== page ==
This is a work-in-progress. There should eventually be more patterns, more examples, more detailed explanations. And one more disclaimer: AJAX is a new term, but XMLHttpRequest and related technologies have been around for a while. I know that, but the introduction of a single umbrella term nevertheless constitutes a tipping point which is forcing web development to move heavily in a certain direction. AJAX is only a name, but names can be tremendously important.

Related Work

  • Thomas Baekdal’s AJAX Usability Guidelines contains some great advice and inspired me to write these patterns. What I’m doing here is not just stating different guidelines. Patterns ain’t principles, and the focus here is on patterns whereas the focus above is on principles. Both forms of design advice are vital. Here, I’m explicitly distinguishing between the two, because the patterns are intended to help designers achieve the principles. The principles here are heavily influenced by Baekdal’s guidelines.

  • fiftyfoureleven.com and AJAX Matters contain great collections of AJAX examples. You can’t have patterns without examples.

  • Joel Webber illuminates the technology behind Google Maps. Chris Justus dissects Google Suggest.

  • The recent AJAX podcast and blog entry covered some of the strengths and weaknesses of AJAX. The patterns here are supposed to guide on emphasising the strengths of AJAX without being struck by its weaknesses. The Polymorphic Podcast has also covered AJAX – prior to my podcast and is recommended as alternative overview on the technology.

Design Principles for AJAX Applications

  • Minimise traffic between browser and server so that the user feels the application is responsive.
  • Be clear on the interaction mode being used – regular HTML versus AJAX versus desktop application so that the user can predict what will happen next .. no surprises.
  • While avoiding confusion, borrow from conventions of HTML and desktop applications so that the user can rapidly learn how to use your application.
  • Avoid distractions such as gratuitous animations so that the user can focus on the task at hand.
  • Stick with AJAX wherever possible – just say no to entire page downloads so that the user’s experience is consistent.
  • Adopt AJAX for usability, not just to illustrate you’re hip to where it’s at so that the user is engaged, and not immediately driven away by your nod to website splash screens, <blink tags>, popup ads, and other usability disasters of websites which have gone to a place you don’t want to be.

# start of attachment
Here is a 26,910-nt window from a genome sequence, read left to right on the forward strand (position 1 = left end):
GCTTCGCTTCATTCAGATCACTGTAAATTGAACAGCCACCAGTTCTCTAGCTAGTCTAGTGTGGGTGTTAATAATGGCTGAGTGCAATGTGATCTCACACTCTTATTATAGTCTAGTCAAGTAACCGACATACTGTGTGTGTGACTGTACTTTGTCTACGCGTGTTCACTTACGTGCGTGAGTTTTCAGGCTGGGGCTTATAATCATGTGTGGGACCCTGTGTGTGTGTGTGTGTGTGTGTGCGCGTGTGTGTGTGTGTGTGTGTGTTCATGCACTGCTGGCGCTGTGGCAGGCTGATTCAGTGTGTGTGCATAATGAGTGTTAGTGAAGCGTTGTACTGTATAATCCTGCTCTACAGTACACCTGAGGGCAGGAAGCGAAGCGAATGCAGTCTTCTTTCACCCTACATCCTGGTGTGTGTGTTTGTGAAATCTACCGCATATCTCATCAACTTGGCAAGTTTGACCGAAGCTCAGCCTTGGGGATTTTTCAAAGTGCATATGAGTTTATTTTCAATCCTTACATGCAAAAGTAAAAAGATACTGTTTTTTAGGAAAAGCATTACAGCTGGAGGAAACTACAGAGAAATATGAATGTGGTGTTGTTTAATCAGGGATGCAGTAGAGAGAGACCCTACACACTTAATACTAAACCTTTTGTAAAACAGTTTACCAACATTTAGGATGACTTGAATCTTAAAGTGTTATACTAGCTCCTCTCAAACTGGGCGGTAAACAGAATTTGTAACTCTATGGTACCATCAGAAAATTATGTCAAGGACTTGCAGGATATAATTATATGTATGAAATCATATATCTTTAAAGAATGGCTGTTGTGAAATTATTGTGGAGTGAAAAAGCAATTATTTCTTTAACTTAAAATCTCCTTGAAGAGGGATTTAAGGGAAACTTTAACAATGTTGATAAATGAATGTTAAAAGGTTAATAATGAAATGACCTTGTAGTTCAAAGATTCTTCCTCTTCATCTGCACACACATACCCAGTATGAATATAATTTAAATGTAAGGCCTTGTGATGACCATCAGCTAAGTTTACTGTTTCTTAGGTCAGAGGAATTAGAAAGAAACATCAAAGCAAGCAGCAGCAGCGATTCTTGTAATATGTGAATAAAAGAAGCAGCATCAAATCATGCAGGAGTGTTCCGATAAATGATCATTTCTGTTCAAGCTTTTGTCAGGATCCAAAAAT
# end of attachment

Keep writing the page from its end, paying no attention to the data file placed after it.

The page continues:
Some (and eventually all?) of these principles above inform the patterns below. The patterns are about trading off among the principles, and also about resolving conflict between the needs of usability and other practical constraints, such as ease-of-development.

Architectural Patterns

Local Event-Handling You want the user experience to be dynamic and responsive, but it slows things down if you have to keep going to the server. THEREFORE, ensure most events are handled locally, resorting to server-side interaction only when there is no local facility. To increase the cases where local handling is sufficient, consider using Local Caches.

Local Cache You want to support Local Activity, but many events must be handled by resorting to data on the server. THEREFORE, maintain a local cache of information. The cache might be created on initialisation or accumulated after each query. When accumulating upon query, it’s probably worthwhile performing a predictive download.

  • Example: Websites have kept local information at hand for many years. Many forms cache a mapping from countries to states, for instance.

Predictive Download You want the application to respond quickly, but many user actions will require information from the server. THEREFORE, anticipate likely user actions and pre-load the required data. Note that this auxiliary information should ideally be downloaded after the main information has been loaded. A “background thread” might even be used to continuously monitor the user’s local behaviour, regularly pulling down information which might be useful.